When the long-promised, self-titled debut from grindcore supergroup United Nations is released September 9, chances are you won’t be able to buy it. That’s because no stores are willing to carry it, according to one of the band’s members, Thursday frontman Geoff Rickly.
“We’ve gotten some cease-and-desists,” he explained. “We worked [on the cover art] with this British anarchist artist named James Cauty, and he did all this great stuff. But it had some copyright issues, and that’s why all the distributors and stores refuse to carry it. We have 1,000 copies of this album sitting around with artwork that has been banned and we’re trying to figure out what to do with those.”
So what was so problematic about Cauty’s cover image? It’s the same one from the Beatles’ 1969 classic Abbey Road, only in his version, the Beatles are all entirely engulfed in flames. The band will likely face similar copyright issues when they attempt to release their forthcoming 7-inch, Never Mind the Bombings, Here’s Your Six Figures, as that record’s cover art — by Australian artist Ben Frost — is strikingly similar to that of the Sex Pistols’ sole studio LP, Never Mind the Bollocks, Here’s the Sex Pistols.
Believe it or not, that’s not the only legal snafu United Nations will be dealing with — at this point, Rickly is the only member of this side project who is not under contract. That will soon change, as Rickly claims Thursday is weeks away from inking a new deal. He would not reveal which label the band would be signing with but did say they’ve already started working on the follow-up to 2006’s A City by the Light Divided with producer Dave Fridmann. That album should be in stores this coming spring.
“Officially, we can’t use any names, except for mine,” he said. The band also features one former member of the Number Twelve Looks Like You and one current member of Head Automatica. “This band is so possible because none of us gives a sh– what happens to it. We’ve all got our other stuff and this is just for us to say, ’F— it — we can do whatever we want here.’ ”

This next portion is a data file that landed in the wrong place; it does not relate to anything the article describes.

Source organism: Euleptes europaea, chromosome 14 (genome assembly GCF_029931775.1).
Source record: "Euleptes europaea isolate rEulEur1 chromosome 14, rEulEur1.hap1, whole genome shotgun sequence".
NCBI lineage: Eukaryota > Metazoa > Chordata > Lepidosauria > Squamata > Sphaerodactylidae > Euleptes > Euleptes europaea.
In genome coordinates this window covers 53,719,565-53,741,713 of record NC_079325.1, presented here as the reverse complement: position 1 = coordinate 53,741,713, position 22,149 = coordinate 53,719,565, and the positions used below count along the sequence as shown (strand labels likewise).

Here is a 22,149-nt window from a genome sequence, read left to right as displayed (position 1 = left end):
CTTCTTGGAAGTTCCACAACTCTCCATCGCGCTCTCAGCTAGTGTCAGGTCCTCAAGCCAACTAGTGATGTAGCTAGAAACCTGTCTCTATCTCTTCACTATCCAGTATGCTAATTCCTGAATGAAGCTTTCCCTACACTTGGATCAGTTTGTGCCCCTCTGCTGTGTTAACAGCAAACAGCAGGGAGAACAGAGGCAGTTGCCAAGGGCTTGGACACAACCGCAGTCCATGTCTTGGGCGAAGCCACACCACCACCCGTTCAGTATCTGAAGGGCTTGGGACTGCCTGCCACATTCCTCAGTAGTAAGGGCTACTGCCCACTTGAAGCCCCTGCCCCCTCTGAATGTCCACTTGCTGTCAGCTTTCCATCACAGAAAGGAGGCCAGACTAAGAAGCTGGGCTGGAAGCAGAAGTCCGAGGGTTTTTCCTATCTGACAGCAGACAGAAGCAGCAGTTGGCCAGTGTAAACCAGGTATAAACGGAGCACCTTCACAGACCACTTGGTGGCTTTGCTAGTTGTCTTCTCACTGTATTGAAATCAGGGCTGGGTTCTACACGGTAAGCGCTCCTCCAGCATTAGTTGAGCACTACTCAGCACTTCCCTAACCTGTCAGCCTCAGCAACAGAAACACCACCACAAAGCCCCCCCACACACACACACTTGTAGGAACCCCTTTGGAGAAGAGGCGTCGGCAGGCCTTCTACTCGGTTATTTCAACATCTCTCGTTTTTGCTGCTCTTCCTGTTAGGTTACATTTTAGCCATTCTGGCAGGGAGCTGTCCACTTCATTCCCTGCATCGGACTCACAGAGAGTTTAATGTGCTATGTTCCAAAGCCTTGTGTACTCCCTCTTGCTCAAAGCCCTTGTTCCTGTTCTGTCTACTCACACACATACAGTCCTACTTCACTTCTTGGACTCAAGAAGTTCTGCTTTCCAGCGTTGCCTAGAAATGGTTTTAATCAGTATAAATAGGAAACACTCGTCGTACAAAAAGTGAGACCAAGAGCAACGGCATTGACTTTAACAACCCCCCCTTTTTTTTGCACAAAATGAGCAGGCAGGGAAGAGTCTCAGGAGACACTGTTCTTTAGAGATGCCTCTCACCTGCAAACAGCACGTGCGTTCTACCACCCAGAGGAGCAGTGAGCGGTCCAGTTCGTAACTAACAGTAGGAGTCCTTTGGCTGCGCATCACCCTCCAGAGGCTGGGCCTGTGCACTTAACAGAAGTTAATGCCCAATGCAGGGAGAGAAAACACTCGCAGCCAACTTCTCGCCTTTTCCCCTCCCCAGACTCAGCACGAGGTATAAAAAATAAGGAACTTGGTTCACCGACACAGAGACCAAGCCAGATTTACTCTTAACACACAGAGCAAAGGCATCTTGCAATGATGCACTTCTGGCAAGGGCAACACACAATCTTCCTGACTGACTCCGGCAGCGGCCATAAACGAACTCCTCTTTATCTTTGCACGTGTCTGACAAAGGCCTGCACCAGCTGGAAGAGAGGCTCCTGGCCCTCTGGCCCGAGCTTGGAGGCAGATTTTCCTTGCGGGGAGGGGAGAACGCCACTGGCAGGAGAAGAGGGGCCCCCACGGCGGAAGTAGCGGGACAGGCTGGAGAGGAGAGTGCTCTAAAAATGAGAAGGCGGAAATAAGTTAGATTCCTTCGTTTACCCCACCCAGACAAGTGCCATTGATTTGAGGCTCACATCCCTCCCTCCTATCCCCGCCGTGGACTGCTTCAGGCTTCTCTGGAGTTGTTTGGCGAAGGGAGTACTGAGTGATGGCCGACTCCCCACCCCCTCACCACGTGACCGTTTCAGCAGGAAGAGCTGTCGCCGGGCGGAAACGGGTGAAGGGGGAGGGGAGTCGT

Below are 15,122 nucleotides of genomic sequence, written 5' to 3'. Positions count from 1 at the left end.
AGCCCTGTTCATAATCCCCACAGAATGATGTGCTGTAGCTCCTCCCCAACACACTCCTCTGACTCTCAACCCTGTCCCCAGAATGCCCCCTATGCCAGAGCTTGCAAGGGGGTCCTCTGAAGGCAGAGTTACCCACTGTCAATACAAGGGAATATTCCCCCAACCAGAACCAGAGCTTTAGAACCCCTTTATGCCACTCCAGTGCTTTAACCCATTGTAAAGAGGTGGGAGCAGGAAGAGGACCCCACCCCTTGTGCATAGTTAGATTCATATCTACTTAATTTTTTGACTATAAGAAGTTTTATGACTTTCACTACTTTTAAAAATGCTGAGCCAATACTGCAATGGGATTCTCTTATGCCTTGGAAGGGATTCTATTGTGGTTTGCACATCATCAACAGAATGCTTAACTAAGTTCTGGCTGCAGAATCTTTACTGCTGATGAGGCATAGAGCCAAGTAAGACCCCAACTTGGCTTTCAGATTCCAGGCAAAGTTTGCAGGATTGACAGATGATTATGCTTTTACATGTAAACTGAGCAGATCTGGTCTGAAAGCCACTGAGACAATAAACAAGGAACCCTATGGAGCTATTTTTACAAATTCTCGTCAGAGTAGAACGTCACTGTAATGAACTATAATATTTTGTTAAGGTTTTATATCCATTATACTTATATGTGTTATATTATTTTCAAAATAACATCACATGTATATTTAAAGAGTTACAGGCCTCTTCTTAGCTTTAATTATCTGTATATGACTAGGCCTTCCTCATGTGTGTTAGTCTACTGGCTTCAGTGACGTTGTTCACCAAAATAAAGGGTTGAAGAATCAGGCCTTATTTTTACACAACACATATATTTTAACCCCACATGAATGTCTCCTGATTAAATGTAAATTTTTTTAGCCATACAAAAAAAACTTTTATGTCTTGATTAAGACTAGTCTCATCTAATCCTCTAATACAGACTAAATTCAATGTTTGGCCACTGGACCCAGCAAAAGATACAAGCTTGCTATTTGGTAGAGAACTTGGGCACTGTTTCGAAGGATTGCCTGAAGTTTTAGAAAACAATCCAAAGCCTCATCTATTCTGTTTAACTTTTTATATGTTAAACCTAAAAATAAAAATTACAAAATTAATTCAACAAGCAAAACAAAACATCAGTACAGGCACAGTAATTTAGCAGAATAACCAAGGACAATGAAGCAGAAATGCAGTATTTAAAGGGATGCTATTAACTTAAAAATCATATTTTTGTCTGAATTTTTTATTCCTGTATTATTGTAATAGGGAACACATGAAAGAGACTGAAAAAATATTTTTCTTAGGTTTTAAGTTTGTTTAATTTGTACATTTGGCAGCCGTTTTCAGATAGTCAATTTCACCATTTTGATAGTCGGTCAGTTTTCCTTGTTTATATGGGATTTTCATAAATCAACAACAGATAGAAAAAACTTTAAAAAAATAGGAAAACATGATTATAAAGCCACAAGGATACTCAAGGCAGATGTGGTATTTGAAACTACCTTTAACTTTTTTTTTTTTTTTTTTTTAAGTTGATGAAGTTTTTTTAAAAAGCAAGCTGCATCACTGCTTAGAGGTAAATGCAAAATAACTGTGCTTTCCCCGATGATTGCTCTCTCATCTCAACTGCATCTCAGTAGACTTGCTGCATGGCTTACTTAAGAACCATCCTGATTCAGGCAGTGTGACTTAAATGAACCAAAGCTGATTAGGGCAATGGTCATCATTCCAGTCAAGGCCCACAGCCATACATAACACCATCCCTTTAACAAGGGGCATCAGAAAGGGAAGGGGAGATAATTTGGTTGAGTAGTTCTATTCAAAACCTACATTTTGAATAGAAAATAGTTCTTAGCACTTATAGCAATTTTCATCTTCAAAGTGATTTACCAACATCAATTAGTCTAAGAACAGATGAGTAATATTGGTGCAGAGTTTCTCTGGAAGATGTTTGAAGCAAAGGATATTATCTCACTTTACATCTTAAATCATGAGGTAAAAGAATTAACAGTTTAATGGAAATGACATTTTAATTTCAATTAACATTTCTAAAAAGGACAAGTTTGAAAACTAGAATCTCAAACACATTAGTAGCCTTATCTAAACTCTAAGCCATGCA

While Rickly has been talking about the United Nations project for three years, the band certainly spent its time in the studio well. Rickly said they already have enough material for their sophomore album, which could be released early next year.
“It’s been really crazy — the response has been insane,” Rickly said. “We got a message from MySpace. … We were one of the bands on the front page, but so was Snoop Dogg and this hot R&B chick, and they told us not only were we the most listened-to band that week but that the second one behind us had only half as many listens. I think it was 186,000 listens in the first 12 hours. So, for me, it’s a little weird. I don’t know what I was expecting would happen with this band, but it wasn’t this.”
According to Rickly, the idea behind United Nations is to get people pissed off again and to stir the musical pot a touch.
“To me, it’s like we’re living in 1984 again, and there’s no Dead Kennedys,” he said. “To me, it was like, maybe speaking sincerely about things isn’t enough to make people pay attention. Maybe you have to make fun of people — and be a mirror — to show them how stupid they look, to get their attention. That’s the idea. Punk is just way too safe these days, so we’re hoping by making some audacious claims and doing some strange things and breaking a few laws, we can get people to think at least. It’s the idea that you need to embrace the absurdity or it will f—ing kill you. The world doesn’t make sense, and trying to make sense of it is a fool’s errand.”
But the record is a tongue-in-cheek affair. One track on United Nations is about the Beatles and their plot to blow up the world so they can all live in the yellow submarine. Another is about a toy-company lobbyist who is obsessed with yo-yos.
“There has been so much great, really aggressive music in the last couple of years, whereas around 2003, I was wondering if heavy music was dying on itself,” Rickly said. “Everything became so predictable and formulaic, and in the last couple of years, bands like Young Widows, Ceremony and Cursed have come along, and they’ve been electric and awesome. This is basically us trying to kick that [heaviness and attitude] back into gear and remind bands that if they do anything safe, it just sucks.”